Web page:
How can Digital Citizenship Evolve?

Today’s students are more technologically savvy than any generation before them. As a quick aside, I have been thinking about my major project and how to incorporate Snapchat into the classroom so I took the question to my students. Immediately, they provided me with numerous ideas and scenarios for me to access Snapchat in a safe and meaningful way.


[Let’s embrace Snapchapt as a teaching tool and not let it scare us]

However, one key idea that we need to remember is that even though our students may be technologically superior to us, they still are young people who occasionally make mistakes and need to understand the repercussions of their actions. As Alec and Katia’s blog pointed out, the appetite for shaming anyone who has made a mistake remains hungrier than ever. Therefore, I want to teach my students to become more digitally conscious moving forward.

As Robyn Shulman points out, “Digital Citizenship is more than just a curriculum to be taught in a classroom; it is an ongoing process to prepare youth for a society immersed in technology, personally and professionally.” Digital Citizenship is not something that can be placed in a box, taught for one week and put away. It needs to be a lifelong commitment if we to best prepare our students for the future.

So what does digital citizenship look like going forward? I believe it is a combination of a need to embrace the technological knowledge our students possess while still reminding them of the dangers they face and the potential repercussions if they are not mindful.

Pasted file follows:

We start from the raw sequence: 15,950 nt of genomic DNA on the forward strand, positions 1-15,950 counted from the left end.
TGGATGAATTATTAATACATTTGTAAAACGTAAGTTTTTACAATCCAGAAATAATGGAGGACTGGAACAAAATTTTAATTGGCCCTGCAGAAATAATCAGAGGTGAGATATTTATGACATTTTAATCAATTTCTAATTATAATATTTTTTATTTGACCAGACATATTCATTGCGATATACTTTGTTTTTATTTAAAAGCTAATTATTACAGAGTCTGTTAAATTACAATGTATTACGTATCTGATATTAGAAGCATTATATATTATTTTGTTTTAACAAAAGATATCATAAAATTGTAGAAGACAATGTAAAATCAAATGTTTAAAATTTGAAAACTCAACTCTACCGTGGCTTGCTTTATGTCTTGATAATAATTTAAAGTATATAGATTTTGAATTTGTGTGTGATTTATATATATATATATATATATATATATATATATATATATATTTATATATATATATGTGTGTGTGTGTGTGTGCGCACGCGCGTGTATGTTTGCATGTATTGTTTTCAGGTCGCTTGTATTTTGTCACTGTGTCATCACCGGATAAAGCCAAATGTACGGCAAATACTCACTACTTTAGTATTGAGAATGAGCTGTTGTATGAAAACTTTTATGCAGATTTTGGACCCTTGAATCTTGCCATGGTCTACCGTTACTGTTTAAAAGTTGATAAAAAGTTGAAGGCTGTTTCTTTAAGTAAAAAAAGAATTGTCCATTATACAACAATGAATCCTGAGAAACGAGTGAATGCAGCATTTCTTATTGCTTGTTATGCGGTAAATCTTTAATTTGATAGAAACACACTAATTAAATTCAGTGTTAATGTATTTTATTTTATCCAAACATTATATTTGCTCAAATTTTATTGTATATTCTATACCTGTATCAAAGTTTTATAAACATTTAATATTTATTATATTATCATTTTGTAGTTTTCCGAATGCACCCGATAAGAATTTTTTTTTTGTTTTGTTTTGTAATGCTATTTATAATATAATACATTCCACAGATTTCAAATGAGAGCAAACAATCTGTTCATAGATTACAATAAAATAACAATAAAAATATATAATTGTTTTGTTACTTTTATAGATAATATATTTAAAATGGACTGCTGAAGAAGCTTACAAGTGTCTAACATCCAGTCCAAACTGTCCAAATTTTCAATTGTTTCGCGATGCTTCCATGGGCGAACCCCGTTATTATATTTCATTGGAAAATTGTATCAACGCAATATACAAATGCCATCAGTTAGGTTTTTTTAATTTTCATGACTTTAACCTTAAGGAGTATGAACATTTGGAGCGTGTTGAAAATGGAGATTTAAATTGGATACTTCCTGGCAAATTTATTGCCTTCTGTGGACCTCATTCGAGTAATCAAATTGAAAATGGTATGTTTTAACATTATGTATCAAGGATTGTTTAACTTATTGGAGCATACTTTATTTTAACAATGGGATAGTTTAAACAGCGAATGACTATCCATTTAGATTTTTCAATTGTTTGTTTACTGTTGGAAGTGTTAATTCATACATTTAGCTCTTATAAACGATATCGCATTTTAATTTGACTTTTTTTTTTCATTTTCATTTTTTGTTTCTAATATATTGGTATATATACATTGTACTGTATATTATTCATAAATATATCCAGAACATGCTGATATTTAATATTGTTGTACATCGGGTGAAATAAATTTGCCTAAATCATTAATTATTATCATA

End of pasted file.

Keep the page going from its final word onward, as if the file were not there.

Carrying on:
2 thoughts on “How can Digital Citizenship Evolve?

  1. Enjoyed your post Kyle (snapchat gif was haunting)! I’m curious as to what you mean about “digitally conscious”, I’m sure I can infer from context, but it’s definitely a phrase worth exploring even as a lesson or series of lessons when pursuing digital citizenship in the classroom.

    The “ongoing process” piece really resonated with me as well! Keep up the good work!


  2. The Shulman quote is really important, and precisely why digital citizenship isn’t simply a curriculum that you can simply integrate and walk-away from. There needs to be a real commitment – a partnership between teachers, parents, and students – to really take this up in a consistent and long-term manner.


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